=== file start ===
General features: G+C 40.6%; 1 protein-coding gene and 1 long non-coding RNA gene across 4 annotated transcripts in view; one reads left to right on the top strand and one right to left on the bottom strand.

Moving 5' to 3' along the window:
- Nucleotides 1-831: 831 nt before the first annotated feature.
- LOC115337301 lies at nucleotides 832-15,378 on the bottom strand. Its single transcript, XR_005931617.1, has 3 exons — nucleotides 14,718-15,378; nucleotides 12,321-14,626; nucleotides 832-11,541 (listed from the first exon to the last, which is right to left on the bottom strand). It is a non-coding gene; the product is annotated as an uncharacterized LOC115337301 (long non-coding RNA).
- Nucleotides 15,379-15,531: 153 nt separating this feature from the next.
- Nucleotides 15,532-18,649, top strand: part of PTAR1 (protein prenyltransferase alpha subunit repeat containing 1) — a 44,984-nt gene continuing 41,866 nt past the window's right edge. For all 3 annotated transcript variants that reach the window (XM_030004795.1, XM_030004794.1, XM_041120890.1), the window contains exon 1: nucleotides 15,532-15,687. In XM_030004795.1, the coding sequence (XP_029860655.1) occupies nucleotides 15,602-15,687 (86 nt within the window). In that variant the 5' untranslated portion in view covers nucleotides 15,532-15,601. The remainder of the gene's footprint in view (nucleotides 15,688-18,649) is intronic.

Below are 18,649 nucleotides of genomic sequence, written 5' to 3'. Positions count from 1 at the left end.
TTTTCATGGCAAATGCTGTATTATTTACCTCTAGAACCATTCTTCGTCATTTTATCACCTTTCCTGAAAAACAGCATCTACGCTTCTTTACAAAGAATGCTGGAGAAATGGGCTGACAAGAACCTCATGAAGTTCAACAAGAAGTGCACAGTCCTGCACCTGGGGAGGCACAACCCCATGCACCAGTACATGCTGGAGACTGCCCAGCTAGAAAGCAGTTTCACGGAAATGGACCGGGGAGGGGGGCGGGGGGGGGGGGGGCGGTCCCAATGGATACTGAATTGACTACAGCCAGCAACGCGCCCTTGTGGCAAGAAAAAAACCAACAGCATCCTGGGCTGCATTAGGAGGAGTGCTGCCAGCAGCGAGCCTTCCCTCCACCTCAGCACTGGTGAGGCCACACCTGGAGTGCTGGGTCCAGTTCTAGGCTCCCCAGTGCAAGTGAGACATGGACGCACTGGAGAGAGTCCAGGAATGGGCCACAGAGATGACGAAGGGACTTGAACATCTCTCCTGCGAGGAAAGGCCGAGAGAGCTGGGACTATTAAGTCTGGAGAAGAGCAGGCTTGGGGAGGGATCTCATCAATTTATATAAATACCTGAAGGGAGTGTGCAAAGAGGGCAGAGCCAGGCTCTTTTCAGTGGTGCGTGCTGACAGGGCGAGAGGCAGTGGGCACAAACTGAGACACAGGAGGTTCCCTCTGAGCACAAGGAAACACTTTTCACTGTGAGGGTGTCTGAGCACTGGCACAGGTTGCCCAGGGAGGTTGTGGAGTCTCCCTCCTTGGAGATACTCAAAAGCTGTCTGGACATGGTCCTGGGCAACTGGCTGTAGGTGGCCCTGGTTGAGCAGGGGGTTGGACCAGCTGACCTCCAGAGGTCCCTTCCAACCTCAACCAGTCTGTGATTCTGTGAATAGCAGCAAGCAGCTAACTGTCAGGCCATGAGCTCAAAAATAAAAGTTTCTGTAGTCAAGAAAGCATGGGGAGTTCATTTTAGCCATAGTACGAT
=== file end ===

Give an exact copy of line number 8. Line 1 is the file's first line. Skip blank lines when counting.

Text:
TTTTCATGGCAAATGCTGTATTATTTACCTCTAGAACCATTCTTCGTCATTTTATCACCTTTCCTGAAAAACAGCATCTACGCTTCTTTACAAAGAATGCTGGAGAAATGGGCTGACAAGAACCTCATGAAGTTCAACAAGAAGTGCACAGTCCTGCACCTGGGGAGGCACAACCCCATGCACCAGTACATGCTGGAGACTGCCCAGCTAGAAAGCAGTTTCACGGAAATGGACCGGGGAGGGGGGCGGGGGGGGGGGGGGCGGTCCCAATGGATACTGAATTGACTACAGCCAGCAACGCGCCCTTGTGGCAAGAAAAAAACCAACAGCATCCTGGGCTGCATTAGGAGGAGTGCTGCCAGCAGCGAGCCTTCCCTCCACCTCAGCACTGGTGAGGCCACACCTGGAGTGCTGGGTCCAGTTCTAGGCTCCCCAGTGCAAGTGAGACATGGACGCACTGGAGAGAGTCCAGGAATGGGCCACAGAGATGACGAAGGGACTTGAACATCTCTCCTGCGAGGAAAGGCCGAGAGAGCTGGGACTATTAAGTCTGGAGAAGAGCAGGCTTGGGGAGGGATCTCATCAATTTATATAAATACCTGAAGGGAGTGTGCAAAGAGGGCAGAGCCAGGCTCTTTTCAGTGGTGCGTGCTGACAGGGCGAGAGGCAGTGGGCACAAACTGAGACACAGGAGGTTCCCTCTGAGCACAAGGAAACACTTTTCACTGTGAGGGTGTCTGAGCACTGGCACAGGTTGCCCAGGGAGGTTGTGGAGTCTCCCTCCTTGGAGATACTCAAAAGCTGTCTGGACATGGTCCTGGGCAACTGGCTGTAGGTGGCCCTGGTTGAGCAGGGGGTTGGACCAGCTGACCTCCAGAGGTCCCTTCCAACCTCAACCAGTCTGTGATTCTGTGAATAGCAGCAAGCAGCTAACTGTCAGGCCATGAGCTCAAAAATAAAAGTTTCTGTAGTCAAGAAAGCATGGGGAGTTCATTTTAGCCATAGTACGAT